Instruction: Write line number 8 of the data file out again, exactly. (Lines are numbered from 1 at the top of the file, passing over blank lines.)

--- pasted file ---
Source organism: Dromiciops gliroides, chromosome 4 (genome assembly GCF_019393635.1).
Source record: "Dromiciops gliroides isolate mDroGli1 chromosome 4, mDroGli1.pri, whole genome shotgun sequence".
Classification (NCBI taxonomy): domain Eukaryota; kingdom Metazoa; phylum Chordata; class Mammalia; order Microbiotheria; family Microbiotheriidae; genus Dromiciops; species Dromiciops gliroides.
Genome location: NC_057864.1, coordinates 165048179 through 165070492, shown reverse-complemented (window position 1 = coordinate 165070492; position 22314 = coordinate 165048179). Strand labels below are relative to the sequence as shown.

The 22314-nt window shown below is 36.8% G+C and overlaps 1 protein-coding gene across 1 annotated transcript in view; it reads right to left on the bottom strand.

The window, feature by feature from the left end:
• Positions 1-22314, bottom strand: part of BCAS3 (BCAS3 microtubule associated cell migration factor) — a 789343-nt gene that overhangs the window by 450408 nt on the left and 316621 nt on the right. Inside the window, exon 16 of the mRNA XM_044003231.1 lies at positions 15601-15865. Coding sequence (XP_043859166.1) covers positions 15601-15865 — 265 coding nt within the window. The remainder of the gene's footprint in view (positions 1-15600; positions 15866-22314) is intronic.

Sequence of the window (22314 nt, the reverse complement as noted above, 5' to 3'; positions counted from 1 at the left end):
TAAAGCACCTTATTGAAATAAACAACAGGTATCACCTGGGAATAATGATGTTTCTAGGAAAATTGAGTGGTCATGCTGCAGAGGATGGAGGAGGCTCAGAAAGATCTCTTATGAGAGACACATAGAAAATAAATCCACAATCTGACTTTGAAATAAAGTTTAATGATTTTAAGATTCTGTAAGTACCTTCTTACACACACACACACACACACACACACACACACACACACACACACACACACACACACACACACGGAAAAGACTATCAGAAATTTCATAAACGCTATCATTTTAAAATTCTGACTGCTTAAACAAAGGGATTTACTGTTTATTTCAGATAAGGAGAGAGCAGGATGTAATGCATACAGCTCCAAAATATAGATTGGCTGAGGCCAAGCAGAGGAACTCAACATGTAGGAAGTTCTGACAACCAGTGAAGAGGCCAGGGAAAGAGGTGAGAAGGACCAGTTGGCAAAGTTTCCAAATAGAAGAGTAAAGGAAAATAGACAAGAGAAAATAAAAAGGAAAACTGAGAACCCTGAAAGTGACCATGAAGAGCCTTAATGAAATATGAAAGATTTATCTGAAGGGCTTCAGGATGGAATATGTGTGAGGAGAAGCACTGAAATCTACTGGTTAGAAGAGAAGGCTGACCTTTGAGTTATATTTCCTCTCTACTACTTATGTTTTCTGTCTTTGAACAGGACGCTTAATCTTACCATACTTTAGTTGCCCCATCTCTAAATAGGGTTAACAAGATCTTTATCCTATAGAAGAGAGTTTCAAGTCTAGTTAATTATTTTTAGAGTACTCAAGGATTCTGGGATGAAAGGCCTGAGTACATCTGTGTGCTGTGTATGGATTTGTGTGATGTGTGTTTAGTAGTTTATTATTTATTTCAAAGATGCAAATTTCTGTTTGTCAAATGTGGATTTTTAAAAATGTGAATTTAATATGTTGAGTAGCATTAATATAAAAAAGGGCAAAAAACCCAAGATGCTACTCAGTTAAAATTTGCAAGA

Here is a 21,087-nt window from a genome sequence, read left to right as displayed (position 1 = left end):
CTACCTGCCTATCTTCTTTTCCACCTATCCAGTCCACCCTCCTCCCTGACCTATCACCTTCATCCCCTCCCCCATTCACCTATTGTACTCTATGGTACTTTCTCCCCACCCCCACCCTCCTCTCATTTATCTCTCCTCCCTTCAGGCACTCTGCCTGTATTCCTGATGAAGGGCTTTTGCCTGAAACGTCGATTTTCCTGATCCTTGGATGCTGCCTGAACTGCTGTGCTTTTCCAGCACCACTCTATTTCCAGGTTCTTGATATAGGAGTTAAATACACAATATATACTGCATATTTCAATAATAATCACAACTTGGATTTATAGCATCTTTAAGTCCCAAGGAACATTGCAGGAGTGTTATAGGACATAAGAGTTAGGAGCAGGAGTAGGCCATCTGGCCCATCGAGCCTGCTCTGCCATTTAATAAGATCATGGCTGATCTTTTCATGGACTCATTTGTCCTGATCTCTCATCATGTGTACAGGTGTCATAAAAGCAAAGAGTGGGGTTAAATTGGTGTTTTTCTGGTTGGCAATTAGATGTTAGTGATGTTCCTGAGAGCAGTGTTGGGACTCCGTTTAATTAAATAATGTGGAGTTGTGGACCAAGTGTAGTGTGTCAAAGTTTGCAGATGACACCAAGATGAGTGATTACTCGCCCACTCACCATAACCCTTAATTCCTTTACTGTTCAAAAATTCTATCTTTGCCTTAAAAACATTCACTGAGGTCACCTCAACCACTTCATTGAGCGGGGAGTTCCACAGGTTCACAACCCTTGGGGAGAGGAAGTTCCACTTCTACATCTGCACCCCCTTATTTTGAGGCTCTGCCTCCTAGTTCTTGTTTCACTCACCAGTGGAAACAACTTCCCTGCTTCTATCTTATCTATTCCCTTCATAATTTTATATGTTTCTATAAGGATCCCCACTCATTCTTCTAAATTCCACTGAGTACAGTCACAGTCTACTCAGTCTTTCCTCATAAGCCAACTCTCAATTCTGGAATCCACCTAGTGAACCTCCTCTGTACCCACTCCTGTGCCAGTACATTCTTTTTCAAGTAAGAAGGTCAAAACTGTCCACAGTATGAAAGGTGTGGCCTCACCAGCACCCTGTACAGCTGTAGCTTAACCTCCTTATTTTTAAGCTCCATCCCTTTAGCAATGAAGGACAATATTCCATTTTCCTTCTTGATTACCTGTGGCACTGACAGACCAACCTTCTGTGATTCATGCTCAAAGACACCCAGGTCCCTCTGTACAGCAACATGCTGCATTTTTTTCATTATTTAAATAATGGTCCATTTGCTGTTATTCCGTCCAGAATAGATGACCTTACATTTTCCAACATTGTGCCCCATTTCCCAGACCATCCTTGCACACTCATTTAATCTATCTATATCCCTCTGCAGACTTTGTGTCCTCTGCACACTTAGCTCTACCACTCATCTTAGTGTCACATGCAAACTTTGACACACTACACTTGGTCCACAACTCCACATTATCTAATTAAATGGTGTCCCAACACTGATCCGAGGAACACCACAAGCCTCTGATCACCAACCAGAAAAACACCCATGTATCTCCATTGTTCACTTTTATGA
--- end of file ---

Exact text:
Sequence of the window (22314 nt, the reverse complement as noted above, 5' to 3'; positions counted from 1 at the left end):